Last updated 3 days ago
Sleep apnea is a common health problem that faces countless people all over the world. Interestingly, doctors have recently discovered a link between sleep apnea and spinal cord injuries. Understanding how this connection works may lead to better methods of treatment and prevention of sleep apnea.
Cervical vs. Thoracic Spine Injury
Whether or not sleep apnea results from a spinal cord injury may have to do with where your spine was hurt. People who have thoracic or lumbar spinal injuries tend not to have associated breathing problems during sleep. This means that if your spinal injury occurred on your middle to low back, any sleep problems you might have are likely unassociated. This is not true if your spinal injury occurred in the cervical region of your spine. People who have injuries to their upper spine and neck area might very well have associated sleep apnea.
Spine Health, Sleep Apnea, and Lifestyle
Sometimes spinal cord injuries can affect your lifestyle. If you adopt a sedentary lifestyle in response to chronic pain or inhibited movement caused by a spinal cord injury, you may trigger other health problems that can lead to sleep apnea. This includes issues like obesity and poor muscle tone surrounding the lungs, both of which are commonly seen in patients who have sleep apnea.
Because spinal cord injuries can lead to loss of muscle tone surrounding the lungs, patients are at greater risk for pneumonia and other respiratory problems. Fluid in the lungs diminishes breathing ability and can lead to impaired breathing during sleep. One way that doctors try to mitigate lung problems in spinal cord patients is by encouraging proper posture through education and physical therapy.
If you have suffered a spinal cord injury and feel that you may have associated sleep apnea, and you live in the Los Angeles area, the knowledgeable staff at DelRey ENT can help. Contact us via our website or by calling (310) 439-9878. Our staff can arrange a polysomnograph, or sleep study, to rule out sleep apnea as well as coordinate care for your spinal injury.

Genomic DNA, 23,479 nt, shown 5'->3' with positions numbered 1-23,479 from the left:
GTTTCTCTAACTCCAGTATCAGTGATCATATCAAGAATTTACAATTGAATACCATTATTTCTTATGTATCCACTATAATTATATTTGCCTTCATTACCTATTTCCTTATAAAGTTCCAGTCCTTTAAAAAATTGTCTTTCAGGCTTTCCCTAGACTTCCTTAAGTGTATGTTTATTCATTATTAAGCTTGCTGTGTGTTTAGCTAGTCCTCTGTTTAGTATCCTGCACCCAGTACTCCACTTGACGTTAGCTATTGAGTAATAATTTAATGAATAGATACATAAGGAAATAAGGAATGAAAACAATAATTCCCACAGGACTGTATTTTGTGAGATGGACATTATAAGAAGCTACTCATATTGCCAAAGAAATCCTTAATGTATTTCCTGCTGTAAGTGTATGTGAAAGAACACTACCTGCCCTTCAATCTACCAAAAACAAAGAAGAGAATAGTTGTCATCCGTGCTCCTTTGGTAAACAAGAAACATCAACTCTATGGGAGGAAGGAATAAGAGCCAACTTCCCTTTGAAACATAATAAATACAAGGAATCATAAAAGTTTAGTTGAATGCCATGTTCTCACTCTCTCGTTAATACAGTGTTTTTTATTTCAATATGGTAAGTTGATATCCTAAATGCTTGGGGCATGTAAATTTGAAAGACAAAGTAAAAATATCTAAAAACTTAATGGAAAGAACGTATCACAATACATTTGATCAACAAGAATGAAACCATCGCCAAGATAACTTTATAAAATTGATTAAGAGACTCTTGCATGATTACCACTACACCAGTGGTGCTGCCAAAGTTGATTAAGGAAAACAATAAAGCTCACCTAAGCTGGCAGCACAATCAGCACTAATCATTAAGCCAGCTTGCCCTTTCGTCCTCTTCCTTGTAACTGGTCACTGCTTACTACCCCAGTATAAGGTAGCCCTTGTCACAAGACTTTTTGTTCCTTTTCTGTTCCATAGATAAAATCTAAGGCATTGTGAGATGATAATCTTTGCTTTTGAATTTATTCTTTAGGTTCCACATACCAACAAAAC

Last updated 11 days ago
If your ears are commonly exposed to cold wind and wet environments, you may be at risk for surfer’s ear. Over time, exposure to cold stimulates bone growth in the ear canal that narrows it, eventually blocking the ear drum. It can lead to painful ear infections and even hearing loss. You can prevent surfer’s ear by wearing ear plugs, hooded wet suits, surfer’s muffs, or anything that protects your ears from cold wind and water. Treatment usually involves surgery by an ear doctor to remove the excess bone.
If you live in the Los Angeles area and are in need of a professional to treat your surfer’s ear, Dr. Sigari at DelRey ENT has an effective treatment that is less invasive and has a faster recovery time than some other treatments. You can schedule a consultation with this expert ear doctor by calling (310) 439-9878. Other clinic specialties include sinus therapy and sleep apnea treatment. You can learn more by visiting our website.
Last updated 16 days ago
Sleep apnea is a type of sleep disorder in which a patient stops and starts breathing during sleep in a repetitive cycle. Obstructive sleep apnea occurs when the throat muscles relax during sleep, causing a narrowing of the airways. When the concentration of oxygen in the blood drops, the individual briefly wakes up to restart breathing. Ear, nose, and throat doctors have noted that obesity is a major risk factor of obstructive sleep apnea.